The positive relationship between species diversity and ecosystem function has received increasing attention in ecology. Recently, it has also become apparent that genetic diversity within-species can have similar benefits at the population level to those that species diversity has at the community level. Specifically, studies have shown that populations with higher genetic diversity are more stable and productive, as well as resistant to disturbance, disease and invasion than populations with lower genetic diversity. These widespread ecological consequences of genetic diversity manifest within a single generation, and have changed the way we view and manage populations. However, fundamental gaps in our understanding of genetic diversity effects remain. First, current efforts to investigate biodiversity effects, and in particular genetic diversity effects, suffer from taxonomic and ontogenetic biases. Second, a limited commitment to identifying the processes that underlie ecological genetic diversity effects had slowed the advancement of the field. Last, additive genetic variation in ecologically significant traits underlies ecological genetic diversity effects, however, it is also the raw material on which selection acts. Unfortunately, few studies consider these linkages between the evolutionary forces shaping the expression of additive genetic variation and ecological genetic diversity effects. Here, I present a series of experiments targeting these gaps in our understanding of genetic diversity effects. In the second and third Chapters, I examine the effects of genetic diversity in two sexually reproducing marine invertebrates in the field. In the fourth Chapter, I examine the effects of genetic diversity on the colonization of new sites by the larvae of four sessile marine invertebrates. In the fifth Chapter, I quantify the contribution of additive genetic variation to phenotypic variation in larval and adult survival of the solitary ascidian, Ciona intestinalis. Overall, I show that populations with greater genetic diversity had significantly greater survival, growth and reproduction than populations with lower genetic diversity, and that both selection and complementary effects contribute to the benefits of diversity. Additionally, I found that genetic diversity effects during the larval stages can have strong effects on colonization. Importantly, the effects of genetic diversity on colonization were species-specific, and thus have broad implications for the ecological properties of populations. Last, I demonstrate the existence of additive genetic variation in the survival of Ciona intestinalis, and provide evidence supporting the maintenance of additive genetic variation by negative genetic correlations among fitness components.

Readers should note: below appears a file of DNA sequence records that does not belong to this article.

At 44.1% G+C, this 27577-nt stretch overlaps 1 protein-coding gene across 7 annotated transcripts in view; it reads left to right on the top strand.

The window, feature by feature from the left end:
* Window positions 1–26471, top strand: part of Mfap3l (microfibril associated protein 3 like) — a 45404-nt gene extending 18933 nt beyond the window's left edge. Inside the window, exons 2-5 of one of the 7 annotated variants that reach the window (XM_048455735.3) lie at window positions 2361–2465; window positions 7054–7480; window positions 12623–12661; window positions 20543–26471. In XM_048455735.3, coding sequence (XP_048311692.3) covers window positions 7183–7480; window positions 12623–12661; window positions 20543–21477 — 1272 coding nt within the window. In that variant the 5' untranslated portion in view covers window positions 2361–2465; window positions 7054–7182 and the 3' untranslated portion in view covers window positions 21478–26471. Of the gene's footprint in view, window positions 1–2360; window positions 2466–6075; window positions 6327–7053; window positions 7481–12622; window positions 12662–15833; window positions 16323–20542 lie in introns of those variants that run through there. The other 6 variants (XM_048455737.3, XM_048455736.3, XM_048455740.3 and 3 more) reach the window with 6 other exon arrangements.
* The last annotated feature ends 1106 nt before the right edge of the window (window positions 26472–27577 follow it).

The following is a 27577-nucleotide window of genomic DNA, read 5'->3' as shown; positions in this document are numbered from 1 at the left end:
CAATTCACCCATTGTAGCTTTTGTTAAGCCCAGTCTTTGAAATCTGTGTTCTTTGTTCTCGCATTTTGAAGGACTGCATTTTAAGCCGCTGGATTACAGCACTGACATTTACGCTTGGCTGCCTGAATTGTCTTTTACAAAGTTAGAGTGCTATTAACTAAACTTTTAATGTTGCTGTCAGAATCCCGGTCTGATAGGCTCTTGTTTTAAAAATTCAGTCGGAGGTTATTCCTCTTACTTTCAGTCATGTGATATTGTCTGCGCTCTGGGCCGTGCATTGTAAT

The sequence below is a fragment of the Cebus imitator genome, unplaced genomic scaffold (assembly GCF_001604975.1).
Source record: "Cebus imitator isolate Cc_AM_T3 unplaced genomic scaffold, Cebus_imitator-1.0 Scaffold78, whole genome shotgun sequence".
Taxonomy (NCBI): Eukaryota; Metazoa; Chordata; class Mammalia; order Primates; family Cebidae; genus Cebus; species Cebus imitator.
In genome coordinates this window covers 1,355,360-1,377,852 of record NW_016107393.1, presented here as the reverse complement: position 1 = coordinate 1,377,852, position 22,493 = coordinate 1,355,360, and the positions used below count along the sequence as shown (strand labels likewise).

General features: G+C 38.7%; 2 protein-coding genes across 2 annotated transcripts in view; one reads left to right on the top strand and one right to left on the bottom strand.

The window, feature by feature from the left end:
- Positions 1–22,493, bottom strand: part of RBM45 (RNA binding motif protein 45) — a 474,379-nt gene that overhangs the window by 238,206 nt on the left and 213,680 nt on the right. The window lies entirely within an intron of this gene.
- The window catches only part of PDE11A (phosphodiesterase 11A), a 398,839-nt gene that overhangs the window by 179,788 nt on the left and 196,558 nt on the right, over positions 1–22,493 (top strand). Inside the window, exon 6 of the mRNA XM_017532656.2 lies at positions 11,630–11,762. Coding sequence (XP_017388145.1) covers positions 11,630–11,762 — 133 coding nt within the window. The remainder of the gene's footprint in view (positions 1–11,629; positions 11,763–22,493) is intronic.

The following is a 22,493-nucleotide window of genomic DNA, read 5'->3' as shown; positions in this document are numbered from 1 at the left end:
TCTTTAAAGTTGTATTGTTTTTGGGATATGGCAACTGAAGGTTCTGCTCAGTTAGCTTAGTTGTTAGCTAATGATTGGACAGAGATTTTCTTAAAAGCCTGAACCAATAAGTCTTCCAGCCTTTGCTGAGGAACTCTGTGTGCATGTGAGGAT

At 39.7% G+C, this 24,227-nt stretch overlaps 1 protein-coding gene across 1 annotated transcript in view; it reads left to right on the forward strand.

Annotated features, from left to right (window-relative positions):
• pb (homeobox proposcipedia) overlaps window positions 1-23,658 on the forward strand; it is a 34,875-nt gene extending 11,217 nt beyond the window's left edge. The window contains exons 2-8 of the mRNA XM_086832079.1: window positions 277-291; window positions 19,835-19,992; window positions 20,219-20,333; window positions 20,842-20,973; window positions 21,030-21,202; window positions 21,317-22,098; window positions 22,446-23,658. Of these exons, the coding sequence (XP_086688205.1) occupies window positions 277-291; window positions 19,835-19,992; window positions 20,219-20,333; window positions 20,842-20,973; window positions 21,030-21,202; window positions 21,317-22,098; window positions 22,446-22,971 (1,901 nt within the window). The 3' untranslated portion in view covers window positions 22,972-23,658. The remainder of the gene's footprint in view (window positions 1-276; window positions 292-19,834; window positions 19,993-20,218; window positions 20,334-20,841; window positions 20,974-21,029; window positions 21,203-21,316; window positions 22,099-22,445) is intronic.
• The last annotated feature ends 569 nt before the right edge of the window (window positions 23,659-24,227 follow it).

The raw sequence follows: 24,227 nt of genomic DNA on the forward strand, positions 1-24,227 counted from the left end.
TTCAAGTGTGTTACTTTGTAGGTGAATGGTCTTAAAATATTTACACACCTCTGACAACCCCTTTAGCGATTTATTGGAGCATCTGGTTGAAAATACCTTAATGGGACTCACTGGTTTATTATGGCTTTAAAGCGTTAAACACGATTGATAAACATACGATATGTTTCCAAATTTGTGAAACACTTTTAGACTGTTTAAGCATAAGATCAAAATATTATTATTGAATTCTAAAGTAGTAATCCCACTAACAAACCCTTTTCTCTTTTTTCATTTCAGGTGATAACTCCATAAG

Biodiversity is a key component of ecosystems, responsible for driving variation in ecosystem productivity, stability and resilience. The ecological consequences of genetic diversity therefore, lie at the core of efforts to understand the links between biodiversity and ecosystem function. However, one feature that distinguishes genetic diversity effects from biodiversity effects at higher levels is that the source of ecological genetic diversity effects – additive genetic variation – is also the target of selection. In future studies, I believe a more synthetic approach, which integrates the evolutionary and the ecological outcomes of differences in genetic diversity among populations will allow for more accurate predictions of the forces structuring populations, and unveil the broader relevance of genetic diversity effects in nature.